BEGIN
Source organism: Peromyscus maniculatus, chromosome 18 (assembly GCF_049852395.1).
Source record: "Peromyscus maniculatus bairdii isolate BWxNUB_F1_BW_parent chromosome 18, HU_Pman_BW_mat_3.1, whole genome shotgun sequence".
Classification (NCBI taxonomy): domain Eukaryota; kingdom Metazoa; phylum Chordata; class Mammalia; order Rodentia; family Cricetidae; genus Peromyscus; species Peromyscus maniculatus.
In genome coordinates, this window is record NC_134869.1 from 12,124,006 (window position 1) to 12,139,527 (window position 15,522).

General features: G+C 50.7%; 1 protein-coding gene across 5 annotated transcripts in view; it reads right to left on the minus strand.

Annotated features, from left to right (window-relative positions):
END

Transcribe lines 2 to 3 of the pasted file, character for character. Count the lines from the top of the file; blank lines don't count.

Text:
Source record: "Peromyscus maniculatus bairdii isolate BWxNUB_F1_BW_parent chromosome 18, HU_Pman_BW_mat_3.1, whole genome shotgun sequence".
Classification (NCBI taxonomy): domain Eukaryota; kingdom Metazoa; phylum Chordata; class Mammalia; order Rodentia; family Cricetidae; genus Peromyscus; species Peromyscus maniculatus.